It wasn’t long ago that there was no place on television for a gender-bending Latinx person like myself. Sure, there were a few white characters whose nature hinted at my reality, but these roles were written for white actors. I grew up thinking queerness wasn’t meant for brown kids. Meanwhile, Latinx parts — even the rare LGBTQUIA ones — were reserved for highly feminine actresses.
Still, I was hungry to perform. So I had to write, direct and star in my own solo play to be seen. My empty bank account said everything about the opportunities available to me as an actor.
Then along came Eddy, the butch Latinx lesbian woman from Boyle Heights that I play on the Starz series “Vida.” Eddy is a complex, open, beating heart. An actor’s dream. That I’m helping others like her get a glimpse of themselves on screen is beyond affirming. It can help save lives.
But I am not my character. I am not Eddy. She identifies as the gender she was assigned at birth. I don’t. I’m nonbinary, which means I don’t identify with either gender.
Discovering gender freedom improved so many aspects of my life. But it didn’t make it easy to audition or win dramatic roles.
“Vida” has received critical acclaim, for which I’m immensely grateful. And so has my portrayal of Eddy. But with awards season rolling around, this puts me in a bind. Most awards shows — including TV’s top prizes, the Emmys — rely on the male/female binary in their award categories — best actor, best actress. So where does that leave me? I’m playing a female role, but that doesn’t mean I should be up for Emmy consideration as an “actress” any more than Jeffrey Tambor should have been considered in that category for playing a transgender woman in “Transparent.”
To place me in the actress category is to make me invisible.
With the Television Academy’s blessing, my bid for a nomination has been submitted in the supporting actor category on the Emmy ballot. But while I am masculine-presenting, that’s not the reason I chose this category. I think all performers ought to perform and be recognized under a gender-neutral descriptor, and “actor” is the closest we have to an umbrella term. I’m for awarding prizes to the best performances — regardless of race, gender, sexuality and class. And I hope talking about my choice, and how I came to make it, sparks a reimagining of the categories, so professionals like myself can have equitable ways to be recognized for our work.
My even greater hope is that this will have a ripple effect within our society and culture.
To be seen is a powerful thing. Visibility in media shapes larger cultural perceptions. In a time when many of us “others,” trans and nonbinary people are under attack, binary award categories only reinforce divisive norms. Hollywood is uniquely positioned to shift the narrative on gender, creating a path for those who have been otherwise basically erased.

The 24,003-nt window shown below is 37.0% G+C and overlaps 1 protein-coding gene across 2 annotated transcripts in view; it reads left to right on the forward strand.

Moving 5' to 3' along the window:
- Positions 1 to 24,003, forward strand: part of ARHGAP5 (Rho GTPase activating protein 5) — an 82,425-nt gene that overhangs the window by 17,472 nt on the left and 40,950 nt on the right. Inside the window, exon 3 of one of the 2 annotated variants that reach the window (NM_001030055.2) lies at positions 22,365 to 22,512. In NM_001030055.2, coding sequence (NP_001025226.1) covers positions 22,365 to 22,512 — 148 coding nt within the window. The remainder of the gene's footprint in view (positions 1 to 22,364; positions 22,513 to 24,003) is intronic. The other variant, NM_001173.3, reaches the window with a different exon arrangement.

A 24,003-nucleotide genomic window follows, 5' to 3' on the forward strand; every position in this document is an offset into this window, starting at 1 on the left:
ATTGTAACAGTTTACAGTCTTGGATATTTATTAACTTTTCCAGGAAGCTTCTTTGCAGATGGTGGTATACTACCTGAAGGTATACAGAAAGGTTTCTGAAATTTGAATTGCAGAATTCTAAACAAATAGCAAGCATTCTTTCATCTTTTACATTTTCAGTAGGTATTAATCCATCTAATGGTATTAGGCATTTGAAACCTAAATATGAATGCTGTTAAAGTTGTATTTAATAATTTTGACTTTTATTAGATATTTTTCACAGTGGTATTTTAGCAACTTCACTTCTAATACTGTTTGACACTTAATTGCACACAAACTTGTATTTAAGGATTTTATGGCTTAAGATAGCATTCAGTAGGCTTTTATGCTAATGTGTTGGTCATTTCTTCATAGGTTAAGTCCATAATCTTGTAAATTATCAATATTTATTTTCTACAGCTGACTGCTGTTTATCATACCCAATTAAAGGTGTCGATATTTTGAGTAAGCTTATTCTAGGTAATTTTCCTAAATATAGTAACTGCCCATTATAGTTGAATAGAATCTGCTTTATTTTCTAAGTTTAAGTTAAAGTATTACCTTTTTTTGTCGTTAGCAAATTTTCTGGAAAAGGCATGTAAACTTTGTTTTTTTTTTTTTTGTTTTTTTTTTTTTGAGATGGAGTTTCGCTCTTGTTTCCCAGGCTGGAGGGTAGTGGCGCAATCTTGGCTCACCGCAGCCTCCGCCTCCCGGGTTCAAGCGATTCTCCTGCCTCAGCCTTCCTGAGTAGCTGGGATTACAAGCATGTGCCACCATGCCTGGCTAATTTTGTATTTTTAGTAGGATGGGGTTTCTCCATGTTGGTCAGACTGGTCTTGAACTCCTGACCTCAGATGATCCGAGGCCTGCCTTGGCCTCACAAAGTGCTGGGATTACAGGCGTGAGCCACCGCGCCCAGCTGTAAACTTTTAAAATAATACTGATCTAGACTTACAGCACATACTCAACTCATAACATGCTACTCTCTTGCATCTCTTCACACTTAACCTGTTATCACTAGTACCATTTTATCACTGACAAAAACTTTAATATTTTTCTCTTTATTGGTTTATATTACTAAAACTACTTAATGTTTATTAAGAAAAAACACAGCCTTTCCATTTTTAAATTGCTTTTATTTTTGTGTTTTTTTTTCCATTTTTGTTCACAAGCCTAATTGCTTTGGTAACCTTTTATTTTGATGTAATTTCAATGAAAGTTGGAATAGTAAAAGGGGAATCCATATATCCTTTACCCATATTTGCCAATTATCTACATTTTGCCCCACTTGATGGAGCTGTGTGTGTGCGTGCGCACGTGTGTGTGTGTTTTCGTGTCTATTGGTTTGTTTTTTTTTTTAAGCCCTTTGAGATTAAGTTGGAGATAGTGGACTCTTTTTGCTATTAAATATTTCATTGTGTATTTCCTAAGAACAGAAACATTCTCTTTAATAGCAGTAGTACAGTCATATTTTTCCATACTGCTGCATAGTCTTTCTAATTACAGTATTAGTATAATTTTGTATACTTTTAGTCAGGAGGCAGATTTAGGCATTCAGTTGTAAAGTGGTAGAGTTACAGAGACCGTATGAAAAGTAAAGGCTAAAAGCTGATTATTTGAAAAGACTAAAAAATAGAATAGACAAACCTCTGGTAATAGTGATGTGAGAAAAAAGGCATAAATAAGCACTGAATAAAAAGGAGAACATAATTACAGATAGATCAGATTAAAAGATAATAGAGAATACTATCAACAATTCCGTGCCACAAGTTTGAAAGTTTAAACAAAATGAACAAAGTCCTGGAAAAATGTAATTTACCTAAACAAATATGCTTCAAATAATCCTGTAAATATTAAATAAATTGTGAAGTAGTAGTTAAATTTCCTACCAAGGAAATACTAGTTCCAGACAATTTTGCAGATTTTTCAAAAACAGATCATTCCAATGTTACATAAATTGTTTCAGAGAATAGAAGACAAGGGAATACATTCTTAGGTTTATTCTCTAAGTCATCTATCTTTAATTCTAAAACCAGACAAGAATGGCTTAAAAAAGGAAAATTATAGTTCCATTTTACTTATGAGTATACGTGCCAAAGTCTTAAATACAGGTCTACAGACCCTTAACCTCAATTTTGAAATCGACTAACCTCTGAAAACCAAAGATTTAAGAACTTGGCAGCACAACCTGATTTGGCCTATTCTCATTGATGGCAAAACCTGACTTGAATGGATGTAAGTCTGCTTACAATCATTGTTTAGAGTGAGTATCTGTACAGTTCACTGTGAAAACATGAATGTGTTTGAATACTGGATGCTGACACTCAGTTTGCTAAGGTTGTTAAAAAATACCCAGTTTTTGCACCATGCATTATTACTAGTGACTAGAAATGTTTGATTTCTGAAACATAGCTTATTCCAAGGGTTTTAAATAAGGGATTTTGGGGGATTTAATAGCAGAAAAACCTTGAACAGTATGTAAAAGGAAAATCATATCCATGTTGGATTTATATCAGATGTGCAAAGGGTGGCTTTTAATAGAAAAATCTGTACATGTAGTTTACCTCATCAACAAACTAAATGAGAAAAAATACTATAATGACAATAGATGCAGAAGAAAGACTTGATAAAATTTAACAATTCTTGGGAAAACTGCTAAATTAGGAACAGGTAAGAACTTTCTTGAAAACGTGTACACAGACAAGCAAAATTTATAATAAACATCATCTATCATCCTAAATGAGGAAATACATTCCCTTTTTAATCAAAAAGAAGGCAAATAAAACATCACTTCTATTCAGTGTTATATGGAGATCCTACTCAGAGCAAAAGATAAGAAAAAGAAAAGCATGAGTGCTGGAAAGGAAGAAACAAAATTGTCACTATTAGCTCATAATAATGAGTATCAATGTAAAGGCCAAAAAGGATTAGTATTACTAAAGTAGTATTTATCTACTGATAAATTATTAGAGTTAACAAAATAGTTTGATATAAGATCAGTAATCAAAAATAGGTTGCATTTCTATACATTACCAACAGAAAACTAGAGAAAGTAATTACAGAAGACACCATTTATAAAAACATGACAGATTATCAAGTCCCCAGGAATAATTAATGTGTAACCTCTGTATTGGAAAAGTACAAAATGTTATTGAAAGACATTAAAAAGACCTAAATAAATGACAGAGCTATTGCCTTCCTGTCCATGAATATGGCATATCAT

My own life is a testament to the power of narrative, storytelling and being seen. My solo stage show, “Ser,” was more than a play for me. Its eight-year development process was an exploration of my identity. In it I played more than 25 characters, some feminine, some masculine. I found the masculine ones easier to access, to align my energy with, but they were all part of me. Ultimately, it was evident to me that my gender is ni de aqui ni de alla (neither here nor there).
Discovering gender freedom improved so many aspects of my life. But it didn’t make it easy to audition or win dramatic roles. Being true to myself felt hopelessly unsustainable. I mean, when I got the audition for Eddy, my electricity was shut off.
With the success of “Vida,” I’ve leaped over many of my hurdles — but the ones that remain sometimes still feel insurmountable. I’m thrilled to have covered so much ground — and to land on a show that’s appreciated by audiences, critics and my peers. And yet, the male “actor” award category still isn’t quite a fit.
I would be remiss if I didn’t acknowledge how far the Television Academy has come on this issue. Its leadership has been nothing but supportive of my decision to be considered in the supporting actor category. Allowing performers to at least make a choice is crucial so that no worthy performer is left behind in these contests.
But we’ve got to go even further. The MTV Movie & TV Awards this month did away with gender labels for its performance categories altogether. Other awards shows should follow suit. Exchanging best actor and actress categories for gender-neutral ones would make a difference.
It is an honor to play Eddy, to show the world her humanity. Now, as a performer, I’m looking for that same opportunity.